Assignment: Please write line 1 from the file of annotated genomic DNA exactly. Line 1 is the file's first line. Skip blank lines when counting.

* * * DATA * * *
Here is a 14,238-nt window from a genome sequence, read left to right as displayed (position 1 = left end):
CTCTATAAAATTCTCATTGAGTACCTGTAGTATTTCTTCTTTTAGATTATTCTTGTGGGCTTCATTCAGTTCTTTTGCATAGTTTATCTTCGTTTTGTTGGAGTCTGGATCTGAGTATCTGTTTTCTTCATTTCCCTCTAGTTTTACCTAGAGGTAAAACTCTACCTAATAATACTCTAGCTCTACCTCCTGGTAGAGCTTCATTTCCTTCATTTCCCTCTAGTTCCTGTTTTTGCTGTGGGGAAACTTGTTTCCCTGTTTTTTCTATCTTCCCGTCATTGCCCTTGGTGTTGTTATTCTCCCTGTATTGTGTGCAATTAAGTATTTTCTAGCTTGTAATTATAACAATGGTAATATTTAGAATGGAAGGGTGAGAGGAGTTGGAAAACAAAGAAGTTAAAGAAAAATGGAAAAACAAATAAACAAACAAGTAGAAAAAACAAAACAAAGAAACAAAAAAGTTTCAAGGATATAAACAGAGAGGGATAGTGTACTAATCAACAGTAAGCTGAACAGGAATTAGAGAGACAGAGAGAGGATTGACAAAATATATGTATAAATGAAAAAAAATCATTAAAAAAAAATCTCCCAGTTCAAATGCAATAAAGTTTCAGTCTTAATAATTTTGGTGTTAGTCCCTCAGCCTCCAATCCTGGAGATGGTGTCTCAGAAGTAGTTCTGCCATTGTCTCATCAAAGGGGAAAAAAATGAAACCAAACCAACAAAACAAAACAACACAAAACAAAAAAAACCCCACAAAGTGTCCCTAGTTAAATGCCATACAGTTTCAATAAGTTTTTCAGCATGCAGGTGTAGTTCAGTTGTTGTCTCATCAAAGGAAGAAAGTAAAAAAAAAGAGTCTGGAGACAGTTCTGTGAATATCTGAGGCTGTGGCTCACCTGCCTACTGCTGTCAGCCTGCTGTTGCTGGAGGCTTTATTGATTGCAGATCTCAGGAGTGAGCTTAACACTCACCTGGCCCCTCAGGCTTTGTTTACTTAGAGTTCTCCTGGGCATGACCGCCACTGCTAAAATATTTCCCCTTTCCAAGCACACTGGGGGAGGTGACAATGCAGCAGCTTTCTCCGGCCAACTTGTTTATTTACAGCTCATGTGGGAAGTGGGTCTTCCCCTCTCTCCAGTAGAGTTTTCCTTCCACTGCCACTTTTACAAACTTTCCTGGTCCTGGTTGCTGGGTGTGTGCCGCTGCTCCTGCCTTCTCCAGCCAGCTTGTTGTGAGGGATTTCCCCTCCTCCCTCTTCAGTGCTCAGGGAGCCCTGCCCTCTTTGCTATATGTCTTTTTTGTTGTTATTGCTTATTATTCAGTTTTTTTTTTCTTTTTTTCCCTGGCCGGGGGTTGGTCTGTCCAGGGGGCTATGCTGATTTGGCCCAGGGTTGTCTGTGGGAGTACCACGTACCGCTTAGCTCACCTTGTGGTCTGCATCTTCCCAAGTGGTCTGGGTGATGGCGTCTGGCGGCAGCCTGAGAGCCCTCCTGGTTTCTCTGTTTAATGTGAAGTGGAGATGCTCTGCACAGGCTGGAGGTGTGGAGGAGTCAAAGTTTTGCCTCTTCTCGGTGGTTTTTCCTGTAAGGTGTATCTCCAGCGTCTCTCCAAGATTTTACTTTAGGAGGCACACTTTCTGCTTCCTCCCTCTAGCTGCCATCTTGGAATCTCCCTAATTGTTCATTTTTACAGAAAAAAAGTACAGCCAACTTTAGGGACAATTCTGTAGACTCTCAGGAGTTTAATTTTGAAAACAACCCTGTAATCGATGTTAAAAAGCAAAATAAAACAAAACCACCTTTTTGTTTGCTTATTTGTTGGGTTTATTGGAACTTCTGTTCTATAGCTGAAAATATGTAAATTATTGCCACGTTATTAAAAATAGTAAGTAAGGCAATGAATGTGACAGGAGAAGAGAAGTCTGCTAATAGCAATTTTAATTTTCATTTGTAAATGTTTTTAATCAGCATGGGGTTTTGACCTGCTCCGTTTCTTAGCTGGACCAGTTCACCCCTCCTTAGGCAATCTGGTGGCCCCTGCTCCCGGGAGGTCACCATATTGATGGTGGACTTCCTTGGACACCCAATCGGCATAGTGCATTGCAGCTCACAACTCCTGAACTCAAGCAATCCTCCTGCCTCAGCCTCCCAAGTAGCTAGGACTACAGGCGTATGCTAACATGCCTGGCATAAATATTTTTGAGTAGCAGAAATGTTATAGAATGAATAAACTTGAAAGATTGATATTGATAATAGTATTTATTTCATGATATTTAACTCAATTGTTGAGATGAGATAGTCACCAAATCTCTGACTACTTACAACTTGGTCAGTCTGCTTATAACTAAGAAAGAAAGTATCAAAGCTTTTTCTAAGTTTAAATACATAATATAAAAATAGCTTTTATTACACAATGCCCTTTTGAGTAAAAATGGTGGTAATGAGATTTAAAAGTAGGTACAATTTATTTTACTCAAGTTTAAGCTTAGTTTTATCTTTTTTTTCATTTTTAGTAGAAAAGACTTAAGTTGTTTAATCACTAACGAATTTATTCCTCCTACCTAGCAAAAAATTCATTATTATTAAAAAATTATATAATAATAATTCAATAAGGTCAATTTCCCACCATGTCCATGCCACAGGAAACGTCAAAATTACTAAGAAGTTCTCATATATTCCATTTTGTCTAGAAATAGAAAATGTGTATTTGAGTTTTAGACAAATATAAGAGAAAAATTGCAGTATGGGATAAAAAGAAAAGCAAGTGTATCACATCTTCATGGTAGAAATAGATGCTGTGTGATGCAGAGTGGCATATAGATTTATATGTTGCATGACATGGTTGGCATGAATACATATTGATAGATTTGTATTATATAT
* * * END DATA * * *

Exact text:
Here is a 14,238-nt window from a genome sequence, read left to right as displayed (position 1 = left end):